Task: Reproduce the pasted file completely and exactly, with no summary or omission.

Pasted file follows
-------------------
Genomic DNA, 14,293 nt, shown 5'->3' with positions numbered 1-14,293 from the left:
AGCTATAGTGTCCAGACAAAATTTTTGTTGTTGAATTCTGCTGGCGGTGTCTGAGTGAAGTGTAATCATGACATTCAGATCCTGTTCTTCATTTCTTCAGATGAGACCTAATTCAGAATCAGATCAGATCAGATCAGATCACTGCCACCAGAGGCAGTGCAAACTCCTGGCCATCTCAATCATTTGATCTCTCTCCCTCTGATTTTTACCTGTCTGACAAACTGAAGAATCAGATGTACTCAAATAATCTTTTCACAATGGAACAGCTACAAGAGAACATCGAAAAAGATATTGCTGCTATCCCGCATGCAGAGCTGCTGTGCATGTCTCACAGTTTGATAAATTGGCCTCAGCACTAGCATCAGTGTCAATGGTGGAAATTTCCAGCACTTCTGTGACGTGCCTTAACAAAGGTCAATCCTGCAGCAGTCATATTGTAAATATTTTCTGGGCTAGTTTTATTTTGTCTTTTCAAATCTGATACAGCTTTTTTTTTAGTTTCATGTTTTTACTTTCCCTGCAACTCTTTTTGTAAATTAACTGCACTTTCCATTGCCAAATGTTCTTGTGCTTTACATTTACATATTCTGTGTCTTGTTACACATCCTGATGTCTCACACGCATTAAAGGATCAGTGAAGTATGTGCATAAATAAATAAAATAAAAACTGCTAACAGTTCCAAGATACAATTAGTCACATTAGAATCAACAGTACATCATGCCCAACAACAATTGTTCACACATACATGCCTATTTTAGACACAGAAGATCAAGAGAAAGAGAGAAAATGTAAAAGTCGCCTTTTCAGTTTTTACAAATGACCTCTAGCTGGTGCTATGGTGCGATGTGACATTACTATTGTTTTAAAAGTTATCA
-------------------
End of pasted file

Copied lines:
Genomic DNA, 14,293 nt, shown 5'->3' with positions numbered 1-14,293 from the left:
AGCTATAGTGTCCAGACAAAATTTTTGTTGTTGAATTCTGCTGGCGGTGTCTGAGTGAAGTGTAATCATGACATTCAGATCCTGTTCTTCATTTCTTCAGATGAGACCTAATTCAGAATCAGATCAGATCAGATCAGATCACTGCCACCAGAGGCAGTGCAAACTCCTGGCCATCTCAATCATTTGATCTCTCTCCCTCTGATTTTTACCTGTCTGACAAACTGAAGAATCAGATGTACTCAAATAATCTTTTCACAATGGAACAGCTACAAGAGAACATCGAAAAAGATATTGCTGCTATCCCGCATGCAGAGCTGCTGTGCATGTCTCACAGTTTGATAAATTGGCCTCAGCACTAGCATCAGTGTCAATGGTGGAAATTTCCAGCACTTCTGTGACGTGCCTTAACAAAGGTCAATCCTGCAGCAGTCATATTGTAAATATTTTCTGGGCTAGTTTTATTTTGTCTTTTCAAATCTGATACAGCTTTTTTTTTAGTTTCATGTTTTTACTTTCCCTGCAACTCTTTTTGTAAATTAACTGCACTTTCCATTGCCAAATGTTCTTGTGCTTTACATTTACATATTCTGTGTCTTGTTACACATCCTGATGTCTCACACGCATTAAAGGATCAGTGAAGTATGTGCATAAATAAATAAAATAAAAACTGCTAACAGTTCCAAGATACAATTAGTCACATTAGAATCAACAGTACATCATGCCCAACAACAATTGTTCACACATACATGCCTATTTTAGACACAGAAGATCAAGAGAAAGAGAGAAAATGTAAAAGTCGCCTTTTCAGTTTTTACAAATGACCTCTAGCTGGTGCTATGGTGCGATGTGACATTACTATTGTTTTAAAAGTTATCA